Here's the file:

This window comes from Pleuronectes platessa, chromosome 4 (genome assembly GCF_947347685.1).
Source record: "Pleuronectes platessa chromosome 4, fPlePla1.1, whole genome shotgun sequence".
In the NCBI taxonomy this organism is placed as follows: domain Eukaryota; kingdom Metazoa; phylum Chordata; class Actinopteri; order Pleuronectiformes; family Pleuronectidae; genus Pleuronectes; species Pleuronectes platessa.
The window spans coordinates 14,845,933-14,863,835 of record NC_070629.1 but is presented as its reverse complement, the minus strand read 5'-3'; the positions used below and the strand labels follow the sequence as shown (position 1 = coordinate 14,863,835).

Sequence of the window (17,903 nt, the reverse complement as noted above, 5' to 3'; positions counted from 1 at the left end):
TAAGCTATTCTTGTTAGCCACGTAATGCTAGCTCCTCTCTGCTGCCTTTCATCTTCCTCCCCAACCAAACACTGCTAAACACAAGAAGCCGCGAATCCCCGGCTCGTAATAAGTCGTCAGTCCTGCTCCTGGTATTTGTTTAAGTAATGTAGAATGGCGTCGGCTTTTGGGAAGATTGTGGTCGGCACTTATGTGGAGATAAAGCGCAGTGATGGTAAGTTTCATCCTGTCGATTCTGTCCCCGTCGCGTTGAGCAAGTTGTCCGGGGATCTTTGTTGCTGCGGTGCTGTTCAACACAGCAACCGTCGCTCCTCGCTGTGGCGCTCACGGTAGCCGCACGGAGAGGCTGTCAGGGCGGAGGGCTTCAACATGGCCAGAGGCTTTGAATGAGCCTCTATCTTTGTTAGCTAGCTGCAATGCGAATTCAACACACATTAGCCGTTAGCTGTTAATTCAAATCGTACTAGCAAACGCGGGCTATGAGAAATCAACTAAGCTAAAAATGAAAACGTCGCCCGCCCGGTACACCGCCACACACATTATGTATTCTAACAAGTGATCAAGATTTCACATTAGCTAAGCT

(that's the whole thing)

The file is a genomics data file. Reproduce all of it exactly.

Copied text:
This window comes from Pleuronectes platessa, chromosome 4 (genome assembly GCF_947347685.1).
Source record: "Pleuronectes platessa chromosome 4, fPlePla1.1, whole genome shotgun sequence".
In the NCBI taxonomy this organism is placed as follows: domain Eukaryota; kingdom Metazoa; phylum Chordata; class Actinopteri; order Pleuronectiformes; family Pleuronectidae; genus Pleuronectes; species Pleuronectes platessa.
The window spans coordinates 14,845,933-14,863,835 of record NC_070629.1 but is presented as its reverse complement, the minus strand read 5'-3'; the positions used below and the strand labels follow the sequence as shown (position 1 = coordinate 14,863,835).

Sequence of the window (17,903 nt, the reverse complement as noted above, 5' to 3'; positions counted from 1 at the left end):
TAAGCTATTCTTGTTAGCCACGTAATGCTAGCTCCTCTCTGCTGCCTTTCATCTTCCTCCCCAACCAAACACTGCTAAACACAAGAAGCCGCGAATCCCCGGCTCGTAATAAGTCGTCAGTCCTGCTCCTGGTATTTGTTTAAGTAATGTAGAATGGCGTCGGCTTTTGGGAAGATTGTGGTCGGCACTTATGTGGAGATAAAGCGCAGTGATGGTAAGTTTCATCCTGTCGATTCTGTCCCCGTCGCGTTGAGCAAGTTGTCCGGGGATCTTTGTTGCTGCGGTGCTGTTCAACACAGCAACCGTCGCTCCTCGCTGTGGCGCTCACGGTAGCCGCACGGAGAGGCTGTCAGGGCGGAGGGCTTCAACATGGCCAGAGGCTTTGAATGAGCCTCTATCTTTGTTAGCTAGCTGCAATGCGAATTCAACACACATTAGCCGTTAGCTGTTAATTCAAATCGTACTAGCAAACGCGGGCTATGAGAAATCAACTAAGCTAAAAATGAAAACGTCGCCCGCCCGGTACACCGCCACACACATTATGTATTCTAACAAGTGATCAAGATTTCACATTAGCTAAGCT